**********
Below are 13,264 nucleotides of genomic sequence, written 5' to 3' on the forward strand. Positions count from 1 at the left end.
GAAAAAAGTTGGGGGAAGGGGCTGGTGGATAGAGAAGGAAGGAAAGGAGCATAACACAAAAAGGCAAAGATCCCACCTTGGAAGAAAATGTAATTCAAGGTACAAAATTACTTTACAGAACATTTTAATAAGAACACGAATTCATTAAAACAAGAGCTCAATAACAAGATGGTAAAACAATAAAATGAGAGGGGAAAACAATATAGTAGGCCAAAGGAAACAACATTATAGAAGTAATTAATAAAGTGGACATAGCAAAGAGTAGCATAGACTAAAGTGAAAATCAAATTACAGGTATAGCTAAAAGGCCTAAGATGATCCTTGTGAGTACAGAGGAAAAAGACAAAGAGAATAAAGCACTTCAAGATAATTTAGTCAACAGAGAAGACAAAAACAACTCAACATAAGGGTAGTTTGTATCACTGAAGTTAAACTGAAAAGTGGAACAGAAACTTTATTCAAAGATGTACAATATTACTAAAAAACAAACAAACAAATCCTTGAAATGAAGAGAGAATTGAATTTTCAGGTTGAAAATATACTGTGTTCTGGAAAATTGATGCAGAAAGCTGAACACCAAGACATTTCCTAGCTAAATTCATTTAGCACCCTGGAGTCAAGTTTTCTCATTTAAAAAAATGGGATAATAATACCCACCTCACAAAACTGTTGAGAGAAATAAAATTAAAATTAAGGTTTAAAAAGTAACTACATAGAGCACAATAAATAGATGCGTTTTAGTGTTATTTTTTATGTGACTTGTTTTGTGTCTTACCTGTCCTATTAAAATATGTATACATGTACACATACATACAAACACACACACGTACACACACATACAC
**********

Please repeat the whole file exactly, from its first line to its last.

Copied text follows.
Below are 13,264 nucleotides of genomic sequence, written 5' to 3' on the forward strand. Positions count from 1 at the left end.
GAAAAAAGTTGGGGGAAGGGGCTGGTGGATAGAGAAGGAAGGAAAGGAGCATAACACAAAAAGGCAAAGATCCCACCTTGGAAGAAAATGTAATTCAAGGTACAAAATTACTTTACAGAACATTTTAATAAGAACACGAATTCATTAAAACAAGAGCTCAATAACAAGATGGTAAAACAATAAAATGAGAGGGGAAAACAATATAGTAGGCCAAAGGAAACAACATTATAGAAGTAATTAATAAAGTGGACATAGCAAAGAGTAGCATAGACTAAAGTGAAAATCAAATTACAGGTATAGCTAAAAGGCCTAAGATGATCCTTGTGAGTACAGAGGAAAAAGACAAAGAGAATAAAGCACTTCAAGATAATTTAGTCAACAGAGAAGACAAAAACAACTCAACATAAGGGTAGTTTGTATCACTGAAGTTAAACTGAAAAGTGGAACAGAAACTTTATTCAAAGATGTACAATATTACTAAAAAACAAACAAACAAATCCTTGAAATGAAGAGAGAATTGAATTTTCAGGTTGAAAATATACTGTGTTCTGGAAAATTGATGCAGAAAGCTGAACACCAAGACATTTCCTAGCTAAATTCATTTAGCACCCTGGAGTCAAGTTTTCTCATTTAAAAAAATGGGATAATAATACCCACCTCACAAAACTGTTGAGAGAAATAAAATTAAAATTAAGGTTTAAAAAGTAACTACATAGAGCACAATAAATAGATGCGTTTTAGTGTTATTTTTTATGTGACTTGTTTTGTGTCTTACCTGTCCTATTAAAATATGTATACATGTACACATACATACAAACACACACACGTACACACACATACAC